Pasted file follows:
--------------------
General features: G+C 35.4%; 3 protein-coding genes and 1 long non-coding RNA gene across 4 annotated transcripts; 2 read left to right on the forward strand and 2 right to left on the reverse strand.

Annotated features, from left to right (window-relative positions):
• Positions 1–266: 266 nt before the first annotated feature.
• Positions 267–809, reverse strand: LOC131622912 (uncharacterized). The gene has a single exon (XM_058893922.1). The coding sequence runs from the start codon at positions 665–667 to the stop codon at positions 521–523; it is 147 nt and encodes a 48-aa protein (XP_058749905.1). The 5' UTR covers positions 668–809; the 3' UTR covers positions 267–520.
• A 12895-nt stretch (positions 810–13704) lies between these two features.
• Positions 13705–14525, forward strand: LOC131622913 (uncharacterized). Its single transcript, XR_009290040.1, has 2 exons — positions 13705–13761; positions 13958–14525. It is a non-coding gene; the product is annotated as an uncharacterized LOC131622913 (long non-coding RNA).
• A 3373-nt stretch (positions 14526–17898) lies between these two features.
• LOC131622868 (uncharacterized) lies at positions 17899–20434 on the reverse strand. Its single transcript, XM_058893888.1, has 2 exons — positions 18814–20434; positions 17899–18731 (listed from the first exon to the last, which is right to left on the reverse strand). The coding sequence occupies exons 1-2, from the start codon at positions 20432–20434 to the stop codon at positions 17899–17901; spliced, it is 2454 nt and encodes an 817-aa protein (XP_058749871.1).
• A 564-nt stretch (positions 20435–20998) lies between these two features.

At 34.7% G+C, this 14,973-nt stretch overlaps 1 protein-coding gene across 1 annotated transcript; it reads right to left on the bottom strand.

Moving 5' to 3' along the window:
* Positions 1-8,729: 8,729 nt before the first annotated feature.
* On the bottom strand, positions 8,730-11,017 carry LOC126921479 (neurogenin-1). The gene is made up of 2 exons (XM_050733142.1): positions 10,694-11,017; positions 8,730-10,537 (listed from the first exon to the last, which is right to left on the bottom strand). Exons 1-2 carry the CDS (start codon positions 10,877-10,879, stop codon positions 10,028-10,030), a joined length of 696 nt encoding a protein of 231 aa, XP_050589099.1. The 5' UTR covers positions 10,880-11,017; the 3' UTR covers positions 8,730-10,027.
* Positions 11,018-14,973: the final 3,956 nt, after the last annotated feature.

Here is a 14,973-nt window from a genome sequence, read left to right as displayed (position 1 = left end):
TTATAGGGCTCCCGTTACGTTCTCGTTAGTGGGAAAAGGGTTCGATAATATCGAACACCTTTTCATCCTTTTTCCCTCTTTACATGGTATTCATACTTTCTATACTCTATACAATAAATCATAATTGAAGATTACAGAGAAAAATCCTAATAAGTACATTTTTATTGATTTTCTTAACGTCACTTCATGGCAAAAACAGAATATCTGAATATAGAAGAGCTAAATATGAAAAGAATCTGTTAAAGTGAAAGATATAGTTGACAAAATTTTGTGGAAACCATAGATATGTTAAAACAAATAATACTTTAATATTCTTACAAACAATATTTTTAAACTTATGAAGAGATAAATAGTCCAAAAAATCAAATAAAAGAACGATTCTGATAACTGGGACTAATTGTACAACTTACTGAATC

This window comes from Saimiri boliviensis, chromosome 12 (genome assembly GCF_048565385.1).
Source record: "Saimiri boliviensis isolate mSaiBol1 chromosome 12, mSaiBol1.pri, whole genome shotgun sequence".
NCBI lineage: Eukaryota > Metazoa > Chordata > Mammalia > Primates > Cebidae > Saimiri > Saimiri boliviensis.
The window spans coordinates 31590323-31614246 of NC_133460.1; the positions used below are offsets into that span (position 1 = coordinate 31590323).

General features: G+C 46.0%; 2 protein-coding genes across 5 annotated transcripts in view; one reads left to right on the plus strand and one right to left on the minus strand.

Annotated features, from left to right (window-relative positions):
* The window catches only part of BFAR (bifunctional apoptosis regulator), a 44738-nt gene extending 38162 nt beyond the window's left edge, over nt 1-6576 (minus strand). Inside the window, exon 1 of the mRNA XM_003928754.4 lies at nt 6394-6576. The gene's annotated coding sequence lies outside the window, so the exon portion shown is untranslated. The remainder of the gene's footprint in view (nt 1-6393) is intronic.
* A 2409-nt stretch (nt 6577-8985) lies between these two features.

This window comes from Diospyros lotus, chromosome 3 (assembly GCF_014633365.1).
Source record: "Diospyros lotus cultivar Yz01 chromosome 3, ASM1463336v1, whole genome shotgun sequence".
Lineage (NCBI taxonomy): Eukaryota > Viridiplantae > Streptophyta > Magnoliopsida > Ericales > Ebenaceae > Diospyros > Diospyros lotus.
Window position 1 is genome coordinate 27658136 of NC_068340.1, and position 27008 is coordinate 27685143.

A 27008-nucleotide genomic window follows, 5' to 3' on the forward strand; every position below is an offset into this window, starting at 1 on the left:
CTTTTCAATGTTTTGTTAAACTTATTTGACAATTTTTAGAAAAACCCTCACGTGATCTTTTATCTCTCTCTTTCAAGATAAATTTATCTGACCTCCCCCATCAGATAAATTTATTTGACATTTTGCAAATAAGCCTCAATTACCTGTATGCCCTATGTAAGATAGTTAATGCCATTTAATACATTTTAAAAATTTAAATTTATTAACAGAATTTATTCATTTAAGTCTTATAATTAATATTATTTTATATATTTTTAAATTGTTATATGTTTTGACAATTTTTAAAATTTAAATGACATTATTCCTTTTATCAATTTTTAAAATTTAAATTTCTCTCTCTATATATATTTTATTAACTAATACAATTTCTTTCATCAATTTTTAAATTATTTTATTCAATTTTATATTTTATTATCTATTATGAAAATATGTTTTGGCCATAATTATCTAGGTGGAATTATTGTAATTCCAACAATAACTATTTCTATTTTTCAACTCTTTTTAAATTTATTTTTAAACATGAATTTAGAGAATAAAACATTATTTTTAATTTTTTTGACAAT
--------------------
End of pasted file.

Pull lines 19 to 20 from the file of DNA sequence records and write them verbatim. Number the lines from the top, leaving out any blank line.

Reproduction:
NCBI lineage: Eukaryota > Metazoa > Chordata > Mammalia > Primates > Cebidae > Saimiri > Saimiri boliviensis.
The window spans coordinates 31590323-31614246 of NC_133460.1; the positions used below are offsets into that span (position 1 = coordinate 31590323).